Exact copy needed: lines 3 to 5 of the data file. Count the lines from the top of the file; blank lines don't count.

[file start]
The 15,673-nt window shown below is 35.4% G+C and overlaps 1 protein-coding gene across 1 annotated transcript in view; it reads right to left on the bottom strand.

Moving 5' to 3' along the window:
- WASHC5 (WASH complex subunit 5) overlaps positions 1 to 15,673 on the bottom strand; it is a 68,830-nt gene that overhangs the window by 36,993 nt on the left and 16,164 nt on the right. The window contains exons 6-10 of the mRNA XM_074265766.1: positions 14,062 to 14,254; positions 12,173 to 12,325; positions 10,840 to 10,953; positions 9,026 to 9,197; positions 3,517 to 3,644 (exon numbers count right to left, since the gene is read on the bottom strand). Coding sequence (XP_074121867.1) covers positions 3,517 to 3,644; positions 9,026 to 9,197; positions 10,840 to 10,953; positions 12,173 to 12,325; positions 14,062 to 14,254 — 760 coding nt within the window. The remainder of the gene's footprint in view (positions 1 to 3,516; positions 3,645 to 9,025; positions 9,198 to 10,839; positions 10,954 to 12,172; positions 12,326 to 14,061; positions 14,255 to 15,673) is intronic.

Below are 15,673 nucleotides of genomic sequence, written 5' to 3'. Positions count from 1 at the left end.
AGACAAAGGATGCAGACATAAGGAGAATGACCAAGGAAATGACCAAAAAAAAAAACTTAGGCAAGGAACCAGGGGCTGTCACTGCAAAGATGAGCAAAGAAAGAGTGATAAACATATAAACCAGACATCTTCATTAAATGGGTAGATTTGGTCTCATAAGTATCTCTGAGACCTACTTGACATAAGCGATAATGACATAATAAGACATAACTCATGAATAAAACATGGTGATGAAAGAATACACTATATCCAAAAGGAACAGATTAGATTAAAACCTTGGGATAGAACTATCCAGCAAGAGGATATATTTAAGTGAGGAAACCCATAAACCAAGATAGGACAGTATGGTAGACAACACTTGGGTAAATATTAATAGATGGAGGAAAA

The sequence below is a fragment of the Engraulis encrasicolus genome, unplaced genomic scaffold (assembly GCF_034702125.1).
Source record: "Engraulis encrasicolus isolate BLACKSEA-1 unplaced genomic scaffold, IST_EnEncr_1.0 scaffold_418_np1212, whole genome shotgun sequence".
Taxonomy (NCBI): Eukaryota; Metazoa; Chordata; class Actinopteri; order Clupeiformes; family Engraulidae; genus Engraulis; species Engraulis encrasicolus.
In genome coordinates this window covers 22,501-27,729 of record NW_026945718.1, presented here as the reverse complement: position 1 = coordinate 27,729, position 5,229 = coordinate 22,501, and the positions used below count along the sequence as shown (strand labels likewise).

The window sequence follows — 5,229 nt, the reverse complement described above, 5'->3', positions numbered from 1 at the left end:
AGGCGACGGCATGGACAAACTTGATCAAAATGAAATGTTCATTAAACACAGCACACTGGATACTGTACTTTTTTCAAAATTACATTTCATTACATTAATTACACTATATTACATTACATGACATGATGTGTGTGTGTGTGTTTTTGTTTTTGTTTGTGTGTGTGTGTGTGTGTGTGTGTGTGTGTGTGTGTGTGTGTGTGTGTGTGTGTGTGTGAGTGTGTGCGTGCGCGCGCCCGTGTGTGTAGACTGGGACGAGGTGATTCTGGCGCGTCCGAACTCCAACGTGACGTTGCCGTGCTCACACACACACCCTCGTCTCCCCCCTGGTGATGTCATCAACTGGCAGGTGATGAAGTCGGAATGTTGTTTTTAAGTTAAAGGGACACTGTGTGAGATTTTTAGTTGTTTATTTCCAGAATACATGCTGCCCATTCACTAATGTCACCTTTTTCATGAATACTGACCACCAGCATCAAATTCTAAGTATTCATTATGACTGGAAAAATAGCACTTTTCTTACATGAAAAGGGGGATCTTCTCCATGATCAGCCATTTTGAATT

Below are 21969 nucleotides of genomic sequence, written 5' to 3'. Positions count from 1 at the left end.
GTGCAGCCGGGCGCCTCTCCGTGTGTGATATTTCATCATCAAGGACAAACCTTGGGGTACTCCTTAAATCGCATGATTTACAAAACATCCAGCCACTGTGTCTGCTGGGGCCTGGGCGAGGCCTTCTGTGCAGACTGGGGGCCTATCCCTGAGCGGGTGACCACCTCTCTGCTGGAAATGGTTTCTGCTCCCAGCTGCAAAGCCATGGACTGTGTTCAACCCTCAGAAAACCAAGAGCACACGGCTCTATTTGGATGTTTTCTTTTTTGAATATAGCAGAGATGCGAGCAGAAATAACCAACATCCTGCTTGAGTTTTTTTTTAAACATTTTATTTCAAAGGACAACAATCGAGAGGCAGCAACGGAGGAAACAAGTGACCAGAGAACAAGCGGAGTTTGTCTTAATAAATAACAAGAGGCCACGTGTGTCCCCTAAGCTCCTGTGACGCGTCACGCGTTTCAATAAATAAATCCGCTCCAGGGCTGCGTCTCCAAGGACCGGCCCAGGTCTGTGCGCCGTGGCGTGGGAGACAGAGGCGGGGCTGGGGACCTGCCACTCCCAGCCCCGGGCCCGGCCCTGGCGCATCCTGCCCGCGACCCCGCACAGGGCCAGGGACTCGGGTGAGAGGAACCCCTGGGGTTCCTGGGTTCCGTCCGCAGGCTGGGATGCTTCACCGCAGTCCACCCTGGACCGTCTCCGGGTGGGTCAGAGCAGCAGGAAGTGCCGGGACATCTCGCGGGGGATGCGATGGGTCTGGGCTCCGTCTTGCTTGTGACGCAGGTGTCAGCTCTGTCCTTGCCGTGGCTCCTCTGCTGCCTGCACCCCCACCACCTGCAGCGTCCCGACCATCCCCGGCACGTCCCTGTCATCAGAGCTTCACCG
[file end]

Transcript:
- WASHC5 (WASH complex subunit 5) overlaps positions 1 to 15,673 on the bottom strand; it is a 68,830-nt gene that overhangs the window by 36,993 nt on the left and 16,164 nt on the right. The window contains exons 6-10 of the mRNA XM_074265766.1: positions 14,062 to 14,254; positions 12,173 to 12,325; positions 10,840 to 10,953; positions 9,026 to 9,197; positions 3,517 to 3,644 (exon numbers count right to left, since the gene is read on the bottom strand). Coding sequence (XP_074121867.1) covers positions 3,517 to 3,644; positions 9,026 to 9,197; positions 10,840 to 10,953; positions 12,173 to 12,325; positions 14,062 to 14,254 — 760 coding nt within the window. The remainder of the gene's footprint in view (positions 1 to 3,516; positions 3,645 to 9,025; positions 9,198 to 10,839; positions 10,954 to 12,172; positions 12,326 to 14,061; positions 14,255 to 15,673) is intronic.

Below are 15,673 nucleotides of genomic sequence, written 5' to 3'. Positions count from 1 at the left end.
AGACAAAGGATGCAGACATAAGGAGAATGACCAAGGAAATGACCAAAAAAAAAAACTTAGGCAAGGAACCAGGGGCTGTCACTGCAAAGATGAGCAAAGAAAGAGTGATAAACATATAAACCAGACATCTTCATTAAATGGGTAGATTTGGTCTCATAAGTATCTCTGAGACCTACTTGACATAAGCGATAATGACATAATAAGACATAACTCATGAATAAAACATGGTGATGAAAGAATACACTATATCCAAAAGGAACAGATTAGATTAAAACCTTGGGATAGAACTATCCAGCAAGAGGATATATTTAAGTGAGGAAACCCATAAACCAAGATAGGACAGTATGGTAGACAACACTTGGGTAAATATTAATAGATGGAGGAAAA